Man dies in house fire; search hampered by household clutter, IFD says

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INDIANAPOLIS, Ind.-- Indianapolis Fire Department (IFD) investigators are seeking the cause of a fatal fire in the 2800 block of South Illinois Street Tuesday morning.

The victim has been identified as 62-year-old George Arndt III.

It was shortly after midnight when crews arrived to find the two-story home engulfed in flames.

“I grabbed a four-by-four post that he had laying around and used it like a battering ram trying to knock the backdoor open to get in but the smoke just came out and the fire popped out the side windows,” said neighbor Don Dearth. “Before they went in I told them that he was a hoarder, there was a lot of stuff. He was probably in the room that was burning because his bedroom was unusable.”

IFD crews reported finding debris three-feet thick throughout the first floor of the house, hampering their ability to gain access inside.

Arndt’s body was found on the second attempt.

“In this particular case it was almost impossible to make entry and for the gentleman to get out,” said IFD Battalion Chief Rita Reith.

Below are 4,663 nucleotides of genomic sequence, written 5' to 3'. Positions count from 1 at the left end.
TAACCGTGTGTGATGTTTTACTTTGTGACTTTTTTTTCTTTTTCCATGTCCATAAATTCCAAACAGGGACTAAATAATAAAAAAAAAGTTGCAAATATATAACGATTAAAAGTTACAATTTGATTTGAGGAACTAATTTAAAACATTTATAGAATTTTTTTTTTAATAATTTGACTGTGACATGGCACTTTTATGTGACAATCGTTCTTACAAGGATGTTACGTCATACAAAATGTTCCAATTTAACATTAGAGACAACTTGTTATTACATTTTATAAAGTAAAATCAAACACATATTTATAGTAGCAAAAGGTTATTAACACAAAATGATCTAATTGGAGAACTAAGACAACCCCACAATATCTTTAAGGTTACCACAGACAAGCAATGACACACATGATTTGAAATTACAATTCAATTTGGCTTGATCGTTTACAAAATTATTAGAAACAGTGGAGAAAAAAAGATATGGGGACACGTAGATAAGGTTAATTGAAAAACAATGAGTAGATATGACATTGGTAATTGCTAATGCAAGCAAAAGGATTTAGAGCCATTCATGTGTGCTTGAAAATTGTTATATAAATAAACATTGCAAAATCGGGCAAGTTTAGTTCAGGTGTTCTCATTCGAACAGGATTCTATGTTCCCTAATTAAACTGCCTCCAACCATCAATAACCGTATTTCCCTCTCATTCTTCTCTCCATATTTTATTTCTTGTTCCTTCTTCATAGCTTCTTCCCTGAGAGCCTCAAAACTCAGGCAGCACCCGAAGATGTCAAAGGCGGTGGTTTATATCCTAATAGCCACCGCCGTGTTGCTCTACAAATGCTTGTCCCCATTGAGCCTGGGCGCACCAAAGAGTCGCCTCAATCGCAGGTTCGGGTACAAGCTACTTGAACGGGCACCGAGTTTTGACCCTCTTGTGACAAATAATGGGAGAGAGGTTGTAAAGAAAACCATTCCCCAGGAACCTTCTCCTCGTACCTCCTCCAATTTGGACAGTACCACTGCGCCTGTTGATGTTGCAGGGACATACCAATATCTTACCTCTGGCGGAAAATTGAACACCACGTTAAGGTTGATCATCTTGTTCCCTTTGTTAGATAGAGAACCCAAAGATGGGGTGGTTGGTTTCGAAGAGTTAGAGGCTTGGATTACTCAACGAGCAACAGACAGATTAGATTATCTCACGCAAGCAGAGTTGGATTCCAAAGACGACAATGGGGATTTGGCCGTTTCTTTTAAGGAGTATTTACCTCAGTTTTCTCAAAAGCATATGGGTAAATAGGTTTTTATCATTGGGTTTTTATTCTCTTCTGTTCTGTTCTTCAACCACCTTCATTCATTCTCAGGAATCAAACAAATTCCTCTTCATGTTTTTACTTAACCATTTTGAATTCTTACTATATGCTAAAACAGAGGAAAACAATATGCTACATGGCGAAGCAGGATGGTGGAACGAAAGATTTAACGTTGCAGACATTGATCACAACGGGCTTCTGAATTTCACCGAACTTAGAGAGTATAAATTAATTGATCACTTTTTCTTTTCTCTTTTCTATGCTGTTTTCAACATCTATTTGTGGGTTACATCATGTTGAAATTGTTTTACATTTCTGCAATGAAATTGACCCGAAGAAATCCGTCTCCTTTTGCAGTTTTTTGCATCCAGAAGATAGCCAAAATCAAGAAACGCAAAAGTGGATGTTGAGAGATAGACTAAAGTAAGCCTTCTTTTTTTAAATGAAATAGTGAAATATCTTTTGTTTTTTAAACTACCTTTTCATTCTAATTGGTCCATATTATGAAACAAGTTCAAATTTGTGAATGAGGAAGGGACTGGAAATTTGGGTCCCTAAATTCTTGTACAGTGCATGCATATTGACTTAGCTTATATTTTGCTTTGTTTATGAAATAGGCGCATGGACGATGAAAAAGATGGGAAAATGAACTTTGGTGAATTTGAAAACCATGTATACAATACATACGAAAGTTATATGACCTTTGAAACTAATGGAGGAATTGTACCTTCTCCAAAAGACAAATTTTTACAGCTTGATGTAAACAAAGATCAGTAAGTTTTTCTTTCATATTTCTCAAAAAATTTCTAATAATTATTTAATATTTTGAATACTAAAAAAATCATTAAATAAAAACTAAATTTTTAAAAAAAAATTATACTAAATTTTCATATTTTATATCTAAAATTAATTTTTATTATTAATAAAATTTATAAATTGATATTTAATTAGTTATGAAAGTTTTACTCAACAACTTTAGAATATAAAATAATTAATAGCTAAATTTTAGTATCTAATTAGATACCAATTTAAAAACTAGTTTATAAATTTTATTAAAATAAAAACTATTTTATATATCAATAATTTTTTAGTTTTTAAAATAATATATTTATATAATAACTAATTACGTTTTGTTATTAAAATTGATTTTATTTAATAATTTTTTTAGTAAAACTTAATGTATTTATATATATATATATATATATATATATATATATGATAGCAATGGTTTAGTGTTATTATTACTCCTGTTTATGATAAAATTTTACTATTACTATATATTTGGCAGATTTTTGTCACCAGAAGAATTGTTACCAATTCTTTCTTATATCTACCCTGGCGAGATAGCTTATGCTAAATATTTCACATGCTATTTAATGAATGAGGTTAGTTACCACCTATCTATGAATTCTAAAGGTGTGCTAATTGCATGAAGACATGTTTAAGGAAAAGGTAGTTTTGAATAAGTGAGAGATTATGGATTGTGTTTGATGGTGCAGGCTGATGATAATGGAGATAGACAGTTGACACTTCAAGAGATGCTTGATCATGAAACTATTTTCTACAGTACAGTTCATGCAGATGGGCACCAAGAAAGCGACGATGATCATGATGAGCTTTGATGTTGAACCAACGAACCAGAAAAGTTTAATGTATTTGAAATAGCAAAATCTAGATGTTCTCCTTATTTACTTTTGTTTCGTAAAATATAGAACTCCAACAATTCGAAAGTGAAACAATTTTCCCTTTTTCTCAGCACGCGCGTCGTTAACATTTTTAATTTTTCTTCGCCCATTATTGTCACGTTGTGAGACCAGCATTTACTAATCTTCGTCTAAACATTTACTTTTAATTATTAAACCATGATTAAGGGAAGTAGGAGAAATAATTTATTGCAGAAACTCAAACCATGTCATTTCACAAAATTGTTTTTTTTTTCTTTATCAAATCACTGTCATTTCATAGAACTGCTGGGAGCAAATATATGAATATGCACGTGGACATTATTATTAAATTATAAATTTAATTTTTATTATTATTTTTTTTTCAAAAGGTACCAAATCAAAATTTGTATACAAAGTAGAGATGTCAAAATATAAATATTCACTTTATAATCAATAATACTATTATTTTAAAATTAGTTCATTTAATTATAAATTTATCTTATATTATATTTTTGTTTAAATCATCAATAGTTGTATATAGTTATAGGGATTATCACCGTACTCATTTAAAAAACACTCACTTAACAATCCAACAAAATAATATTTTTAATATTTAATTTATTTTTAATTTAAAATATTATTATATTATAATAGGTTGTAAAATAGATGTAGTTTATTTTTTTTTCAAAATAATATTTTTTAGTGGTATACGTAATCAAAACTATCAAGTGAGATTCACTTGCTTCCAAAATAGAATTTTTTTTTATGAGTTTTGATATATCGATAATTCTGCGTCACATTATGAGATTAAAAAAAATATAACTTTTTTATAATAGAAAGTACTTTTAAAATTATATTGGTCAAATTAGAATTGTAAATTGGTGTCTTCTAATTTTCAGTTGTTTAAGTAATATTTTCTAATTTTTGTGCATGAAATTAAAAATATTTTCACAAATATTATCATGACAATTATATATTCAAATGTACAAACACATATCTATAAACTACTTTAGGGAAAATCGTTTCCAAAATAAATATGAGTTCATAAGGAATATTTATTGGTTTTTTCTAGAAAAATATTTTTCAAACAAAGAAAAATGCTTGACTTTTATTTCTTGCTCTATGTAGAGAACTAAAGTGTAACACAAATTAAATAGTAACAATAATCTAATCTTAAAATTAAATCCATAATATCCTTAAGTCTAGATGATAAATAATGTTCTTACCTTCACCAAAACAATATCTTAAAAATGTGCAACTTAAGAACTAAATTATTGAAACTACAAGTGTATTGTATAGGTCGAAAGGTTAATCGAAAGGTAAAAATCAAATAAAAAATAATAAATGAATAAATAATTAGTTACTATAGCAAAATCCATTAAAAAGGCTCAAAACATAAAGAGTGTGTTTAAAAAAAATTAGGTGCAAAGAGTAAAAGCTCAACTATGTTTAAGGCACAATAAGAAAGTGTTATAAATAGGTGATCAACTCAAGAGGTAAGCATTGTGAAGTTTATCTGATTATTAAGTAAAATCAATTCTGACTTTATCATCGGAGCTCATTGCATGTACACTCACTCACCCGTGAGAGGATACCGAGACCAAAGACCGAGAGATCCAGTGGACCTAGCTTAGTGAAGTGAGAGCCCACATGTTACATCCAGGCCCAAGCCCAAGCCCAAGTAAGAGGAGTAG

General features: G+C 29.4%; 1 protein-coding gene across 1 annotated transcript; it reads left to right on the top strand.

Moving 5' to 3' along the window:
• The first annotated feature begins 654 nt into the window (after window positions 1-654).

Dearth had been in Arndt’s house before.

“There was a lot of stuff in there and they were having to walk around and over and I’m sure they had a hard time going about it,” said Dearth. “He just kept lots of stuff. Recyclables. Paper. Plastic. Newspapers and magazines and he had the intent to recycle them but he just never got around to do it.”

Jim Richter, Manager of Residential Service at Eskenazi Health, said the items being stored need only have intrinsic value for the owner.

“Someone who is a hoarder would be an individual that might save recyclables or someone who compulsively goes out and shops for other individuals, it might even be animals,” he said. “It goes back to what is the meaning of the item to the individual person.”

Richter said hoarding can become a debilitating issue if the practice puts the person’s safety or wellbeing at risk.

For help call the Substance Abuse and Mental Health Services Administration at 1-800-662-HELP or click here.

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